On September 30, 2014, doctors in Texas diagnosed the first case of Ebola in the U.S. in a patient who recently returned from Africa. With more than 4,000 known cases and a fatality rate of up to 90%, this Ebola outbreak is the deadliest in history, since the virus was discovered in 1976. As fear of an outbreak in the United States continues to spread, health officials urge everyone not to panic, stating that the U.S. healthcare system is fully equipped to deal with the virus.
Here are five of the most commonly asked questions about Ebola, along with answers from top doctors from HealthTap.
1. What is the Ebola Virus?
Ebola was first recognized in 1976 as the cause of outbreaks of disease in the Democratic Republic of the Congo (then known as zaire) and in Sudan. Ebola produces one of the most deadly forms of viral hemorrhagic fevers. Exactly how the ebola virus enters cells is unknown at present. The ebola virus appears to infect many different cell types. It can infect various mammals, not just primates. - Dr. Robert Kwok
Ebola is a type of virus which causes hemorrhagic fever. It is a severe, often deadly illness in humans and some animals (like monkeys, gorillas, and chimpanzees). There is no cure for the disease as today. - Dr. Victor Nwanguma
Ebola Virus causes hemorrhagic fever, a viral disease that causes bleeding and shock in patients. - Dr. Jeff M. Livingston
Ebola virus is a filovirus found primarily in Central Africa that causes a hemorrhagic fever that is frequently fatal. - Dr. Larry-Lutwick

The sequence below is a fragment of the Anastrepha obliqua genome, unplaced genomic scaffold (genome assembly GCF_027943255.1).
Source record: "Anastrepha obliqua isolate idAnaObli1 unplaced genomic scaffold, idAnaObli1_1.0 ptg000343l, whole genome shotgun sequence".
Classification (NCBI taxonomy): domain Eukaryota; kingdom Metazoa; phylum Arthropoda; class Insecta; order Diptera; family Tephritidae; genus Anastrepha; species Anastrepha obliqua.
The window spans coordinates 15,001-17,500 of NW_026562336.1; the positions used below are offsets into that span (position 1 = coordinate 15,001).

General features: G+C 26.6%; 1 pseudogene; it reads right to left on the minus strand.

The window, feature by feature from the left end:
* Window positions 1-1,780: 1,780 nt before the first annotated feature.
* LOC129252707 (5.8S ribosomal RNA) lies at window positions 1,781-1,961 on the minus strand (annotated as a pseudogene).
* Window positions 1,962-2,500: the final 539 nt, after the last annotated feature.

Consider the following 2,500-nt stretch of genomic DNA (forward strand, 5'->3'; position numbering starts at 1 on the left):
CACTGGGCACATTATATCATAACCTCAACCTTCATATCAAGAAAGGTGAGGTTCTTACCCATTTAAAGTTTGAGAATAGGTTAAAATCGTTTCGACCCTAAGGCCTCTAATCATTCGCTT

Of 5 species of ebola, 3 (BDBV,EBOV,SUD: Africa) have 90% fatality. Spread by contact blood, secretions & body fluids, broken skin and mucus membranes. - Dr. Forrest Jones
2. What are the symptoms of Ebola?
Early signs and symptoms include fever severe, headache joint, and muscle aches, chills, sore throat, weakness over time. Symptoms become increasingly severe and may include: nausea and vomiting, diarrhea, red eyes, raised rash, chest pain and cough, stomach pain, severe weight loss, bleeding. - Dr. Ahmad M Hadied
Abrupt onset of fever, muscle aches and headache followed by nausea, vomiting, abdominal pain, chest pain, cough and sore throat. Other common features are photophobia, swollen lymph glands, yellow jaundice and pancreatitis. Central nervous system symptoms up to and including coma develop and as the disease progresses bleeding manifestations develop. 50-90% of patients die. - Dr. Michael Ein
The symptoms of Ebola virus infection are relatively non-specific in a diagnostic sense. You must develop fever, nausea, vomiting, diarrhea followed shortly by liver, kidney failure and problems with hemostasis. This must occur in the appropriate epidemiologic context for one to think about Ebola as a possible cause. There are other causes of hemorrhagic fevers, including Dengue. - Dr. Martin Raff
3. How is it spread?
The virus may be acquired upon contact with blood or bodily fluids of an infected animal (commonly monkeys or fruit bats). Spread through the air has not been documented in the natural environment.Fruit bats are believed to carry and spread the virus without being affected. Once human infection occurs, the disease may spread between people as well. Male survivors may be able to transmit the disease via semen for nearly two months. - Dr. Michael Finkelstein